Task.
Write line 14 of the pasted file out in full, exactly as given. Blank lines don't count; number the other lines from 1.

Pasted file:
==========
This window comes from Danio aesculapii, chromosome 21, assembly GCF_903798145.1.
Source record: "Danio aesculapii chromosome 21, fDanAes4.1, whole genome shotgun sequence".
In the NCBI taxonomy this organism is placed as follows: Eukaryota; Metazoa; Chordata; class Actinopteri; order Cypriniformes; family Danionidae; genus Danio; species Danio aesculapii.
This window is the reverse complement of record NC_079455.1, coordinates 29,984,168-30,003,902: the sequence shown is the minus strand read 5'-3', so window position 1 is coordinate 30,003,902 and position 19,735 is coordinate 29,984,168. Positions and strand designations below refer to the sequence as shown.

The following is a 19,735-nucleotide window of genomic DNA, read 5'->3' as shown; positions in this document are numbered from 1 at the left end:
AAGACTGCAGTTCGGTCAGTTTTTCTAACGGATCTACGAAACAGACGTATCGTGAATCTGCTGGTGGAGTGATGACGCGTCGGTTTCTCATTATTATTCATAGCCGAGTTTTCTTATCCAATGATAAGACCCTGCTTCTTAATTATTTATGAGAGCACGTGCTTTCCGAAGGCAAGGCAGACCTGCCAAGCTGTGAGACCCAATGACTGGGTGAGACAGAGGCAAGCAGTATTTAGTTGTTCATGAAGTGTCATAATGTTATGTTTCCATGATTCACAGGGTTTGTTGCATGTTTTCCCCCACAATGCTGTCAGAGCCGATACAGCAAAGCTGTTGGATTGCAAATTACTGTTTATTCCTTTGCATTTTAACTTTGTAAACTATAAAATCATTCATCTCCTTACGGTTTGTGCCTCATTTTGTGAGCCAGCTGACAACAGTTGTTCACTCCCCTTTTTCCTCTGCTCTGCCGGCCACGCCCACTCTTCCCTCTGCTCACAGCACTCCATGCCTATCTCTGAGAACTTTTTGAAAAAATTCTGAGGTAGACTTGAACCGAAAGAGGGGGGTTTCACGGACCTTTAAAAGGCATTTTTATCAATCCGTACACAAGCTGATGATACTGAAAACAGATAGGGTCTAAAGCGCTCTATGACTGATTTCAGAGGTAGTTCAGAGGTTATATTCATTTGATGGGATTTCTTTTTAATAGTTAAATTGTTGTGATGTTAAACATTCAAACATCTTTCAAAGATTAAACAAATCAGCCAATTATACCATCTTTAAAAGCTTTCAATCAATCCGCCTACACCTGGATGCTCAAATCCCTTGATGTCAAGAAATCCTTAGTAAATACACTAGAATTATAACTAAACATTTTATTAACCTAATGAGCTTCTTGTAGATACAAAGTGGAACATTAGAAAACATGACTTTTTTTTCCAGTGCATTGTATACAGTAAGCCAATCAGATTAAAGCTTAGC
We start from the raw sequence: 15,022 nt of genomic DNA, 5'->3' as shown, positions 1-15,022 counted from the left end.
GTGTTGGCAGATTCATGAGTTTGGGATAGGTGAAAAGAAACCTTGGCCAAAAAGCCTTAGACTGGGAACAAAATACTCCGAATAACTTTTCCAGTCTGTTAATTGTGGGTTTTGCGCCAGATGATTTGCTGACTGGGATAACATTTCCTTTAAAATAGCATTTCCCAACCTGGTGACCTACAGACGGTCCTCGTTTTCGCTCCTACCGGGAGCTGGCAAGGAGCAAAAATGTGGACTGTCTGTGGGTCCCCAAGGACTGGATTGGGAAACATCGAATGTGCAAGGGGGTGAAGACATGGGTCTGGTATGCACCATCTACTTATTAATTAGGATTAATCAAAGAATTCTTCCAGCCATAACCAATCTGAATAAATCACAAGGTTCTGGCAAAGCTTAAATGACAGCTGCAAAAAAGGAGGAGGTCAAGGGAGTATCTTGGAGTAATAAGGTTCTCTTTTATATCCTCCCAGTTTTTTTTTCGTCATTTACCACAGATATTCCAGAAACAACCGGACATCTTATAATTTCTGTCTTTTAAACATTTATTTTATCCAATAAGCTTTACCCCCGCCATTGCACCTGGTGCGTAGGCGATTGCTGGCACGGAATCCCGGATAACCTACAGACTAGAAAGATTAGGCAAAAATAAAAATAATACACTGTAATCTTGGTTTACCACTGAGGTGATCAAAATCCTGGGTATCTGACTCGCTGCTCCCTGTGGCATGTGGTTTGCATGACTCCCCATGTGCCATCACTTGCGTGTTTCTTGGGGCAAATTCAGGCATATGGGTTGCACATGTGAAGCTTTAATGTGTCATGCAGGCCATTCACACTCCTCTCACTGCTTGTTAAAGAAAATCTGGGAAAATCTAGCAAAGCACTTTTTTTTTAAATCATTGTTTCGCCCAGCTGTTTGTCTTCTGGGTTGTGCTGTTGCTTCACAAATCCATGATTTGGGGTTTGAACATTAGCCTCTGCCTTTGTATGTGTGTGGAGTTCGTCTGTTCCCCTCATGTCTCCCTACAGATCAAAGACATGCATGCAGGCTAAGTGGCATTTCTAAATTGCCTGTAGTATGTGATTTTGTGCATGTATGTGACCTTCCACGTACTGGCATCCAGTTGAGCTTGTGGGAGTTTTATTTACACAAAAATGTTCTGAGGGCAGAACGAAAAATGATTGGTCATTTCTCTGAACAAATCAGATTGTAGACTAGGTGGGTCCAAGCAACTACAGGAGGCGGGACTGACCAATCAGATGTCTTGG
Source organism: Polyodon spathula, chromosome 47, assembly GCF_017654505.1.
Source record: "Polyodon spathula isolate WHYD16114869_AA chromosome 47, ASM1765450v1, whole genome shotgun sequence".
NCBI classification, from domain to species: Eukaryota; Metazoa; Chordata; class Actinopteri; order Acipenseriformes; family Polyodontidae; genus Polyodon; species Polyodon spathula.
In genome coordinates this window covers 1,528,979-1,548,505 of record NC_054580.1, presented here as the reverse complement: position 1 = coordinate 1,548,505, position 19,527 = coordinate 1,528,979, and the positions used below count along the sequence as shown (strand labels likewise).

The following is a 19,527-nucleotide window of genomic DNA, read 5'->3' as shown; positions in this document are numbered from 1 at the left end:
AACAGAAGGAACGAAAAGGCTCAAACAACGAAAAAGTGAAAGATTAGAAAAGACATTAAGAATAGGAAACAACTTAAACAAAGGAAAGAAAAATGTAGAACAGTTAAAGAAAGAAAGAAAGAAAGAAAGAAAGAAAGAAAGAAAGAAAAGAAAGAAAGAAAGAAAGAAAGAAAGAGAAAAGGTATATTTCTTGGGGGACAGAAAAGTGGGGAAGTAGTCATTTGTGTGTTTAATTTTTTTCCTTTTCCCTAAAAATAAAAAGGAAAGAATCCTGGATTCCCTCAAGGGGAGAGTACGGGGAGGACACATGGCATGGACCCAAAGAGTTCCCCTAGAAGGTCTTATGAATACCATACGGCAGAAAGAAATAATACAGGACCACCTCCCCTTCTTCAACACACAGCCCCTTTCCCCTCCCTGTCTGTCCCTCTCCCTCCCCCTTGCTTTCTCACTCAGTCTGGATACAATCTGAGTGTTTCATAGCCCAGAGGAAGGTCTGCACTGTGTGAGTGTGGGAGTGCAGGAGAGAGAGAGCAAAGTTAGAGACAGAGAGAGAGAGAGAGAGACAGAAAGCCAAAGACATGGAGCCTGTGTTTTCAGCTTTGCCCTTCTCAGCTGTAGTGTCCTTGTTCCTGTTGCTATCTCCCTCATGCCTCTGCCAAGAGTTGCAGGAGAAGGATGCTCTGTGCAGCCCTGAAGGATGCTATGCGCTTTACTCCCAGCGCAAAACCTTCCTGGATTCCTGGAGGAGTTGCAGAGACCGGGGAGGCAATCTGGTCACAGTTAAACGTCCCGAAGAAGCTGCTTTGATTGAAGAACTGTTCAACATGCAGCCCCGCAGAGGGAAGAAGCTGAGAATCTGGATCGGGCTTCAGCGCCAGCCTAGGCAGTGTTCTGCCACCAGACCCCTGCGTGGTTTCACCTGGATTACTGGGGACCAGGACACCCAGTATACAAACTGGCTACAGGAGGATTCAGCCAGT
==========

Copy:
AACAGAAGGAACGAAAAGGCTCAAACAACGAAAAAGTGAAAGATTAGAAAAGACATTAAGAATAGGAAACAACTTAAACAAAGGAAAGAAAAATGTAGAACAGTTAAAGAAAGAAAGAAAGAAAGAAAGAAAGAAAGAAAGAAAGAAAAGAAAGAAAGAAAGAAAGAAAGAAAGAGAAAAGGTATATTTCTTGGGGGACAGAAAAGTGGGGAAGTAGTCATTTGTGTGTTTAATTTTTTTCCTTTTCCCTAAAAATAAAAAGGAAAGAATCCTGGATTCCCTCAAGGGGAGAGTACGGGGAGGACACATGGCATGGACCCAAAGAGTTCCCCTAGAAGGTCTTATGAATACCATACGGCAGAAAGAAATAATACAGGACCACCTCCCCTTCTTCAACACACAGCCCCTTTCCCCTCCCTGTCTGTCCCTCTCCCTCCCCCTTGCTTTCTCACTCAGTCTGGATACAATCTGAGTGTTTCATAGCCCAGAGGAAGGTCTGCACTGTGTGAGTGTGGGAGTGCAGGAGAGAGAGAGCAAAGTTAGAGACAGAGAGAGAGAGAGAGAGACAGAAAGCCAAAGACATGGAGCCTGTGTTTTCAGCTTTGCCCTTCTCAGCTGTAGTGTCCTTGTTCCTGTTGCTATCTCCCTCATGCCTCTGCCAAGAGTTGCAGGAGAAGGATGCTCTGTGCAGCCCTGAAGGATGCTATGCGCTTTACTCCCAGCGCAAAACCTTCCTGGATTCCTGGAGGAGTTGCAGAGACCGGGGAGGCAATCTGGTCACAGTTAAACGTCCCGAAGAAGCTGCTTTGATTGAAGAACTGTTCAACATGCAGCCCCGCAGAGGGAAGAAGCTGAGAATCTGGATCGGGCTTCAGCGCCAGCCTAGGCAGTGTTCTGCCACCAGACCCCTGCGTGGTTTCACCTGGATTACTGGGGACCAGGACACCCAGTATACAAACTGGCTACAGGAGGATTCAGCCAGT